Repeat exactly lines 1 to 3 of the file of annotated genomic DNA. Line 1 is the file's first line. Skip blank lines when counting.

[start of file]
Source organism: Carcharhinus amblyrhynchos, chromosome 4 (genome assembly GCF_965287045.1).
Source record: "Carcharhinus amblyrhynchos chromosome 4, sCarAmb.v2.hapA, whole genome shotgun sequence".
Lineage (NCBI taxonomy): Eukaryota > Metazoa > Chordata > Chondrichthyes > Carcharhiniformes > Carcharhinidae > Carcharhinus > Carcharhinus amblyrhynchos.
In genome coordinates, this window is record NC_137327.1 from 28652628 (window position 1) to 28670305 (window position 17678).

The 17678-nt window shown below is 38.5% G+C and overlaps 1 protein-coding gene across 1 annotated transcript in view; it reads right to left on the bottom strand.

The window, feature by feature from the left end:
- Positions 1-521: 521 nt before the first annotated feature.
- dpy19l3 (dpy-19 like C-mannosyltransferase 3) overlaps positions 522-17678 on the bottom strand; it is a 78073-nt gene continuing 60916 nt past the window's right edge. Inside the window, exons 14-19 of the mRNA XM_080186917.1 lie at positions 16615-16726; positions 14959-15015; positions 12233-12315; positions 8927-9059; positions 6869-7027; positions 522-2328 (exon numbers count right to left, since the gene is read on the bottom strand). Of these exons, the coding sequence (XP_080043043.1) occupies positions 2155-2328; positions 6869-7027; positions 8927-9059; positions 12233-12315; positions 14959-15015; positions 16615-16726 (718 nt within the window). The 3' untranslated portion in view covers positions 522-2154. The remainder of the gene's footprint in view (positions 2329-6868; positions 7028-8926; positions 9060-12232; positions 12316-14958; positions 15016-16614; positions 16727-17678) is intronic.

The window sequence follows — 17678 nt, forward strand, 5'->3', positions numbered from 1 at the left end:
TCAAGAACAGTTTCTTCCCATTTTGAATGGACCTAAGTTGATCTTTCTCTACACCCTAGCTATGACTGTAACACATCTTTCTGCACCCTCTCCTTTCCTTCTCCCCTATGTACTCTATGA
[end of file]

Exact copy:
Source organism: Carcharhinus amblyrhynchos, chromosome 4 (genome assembly GCF_965287045.1).
Source record: "Carcharhinus amblyrhynchos chromosome 4, sCarAmb.v2.hapA, whole genome shotgun sequence".
Lineage (NCBI taxonomy): Eukaryota > Metazoa > Chordata > Chondrichthyes > Carcharhiniformes > Carcharhinidae > Carcharhinus > Carcharhinus amblyrhynchos.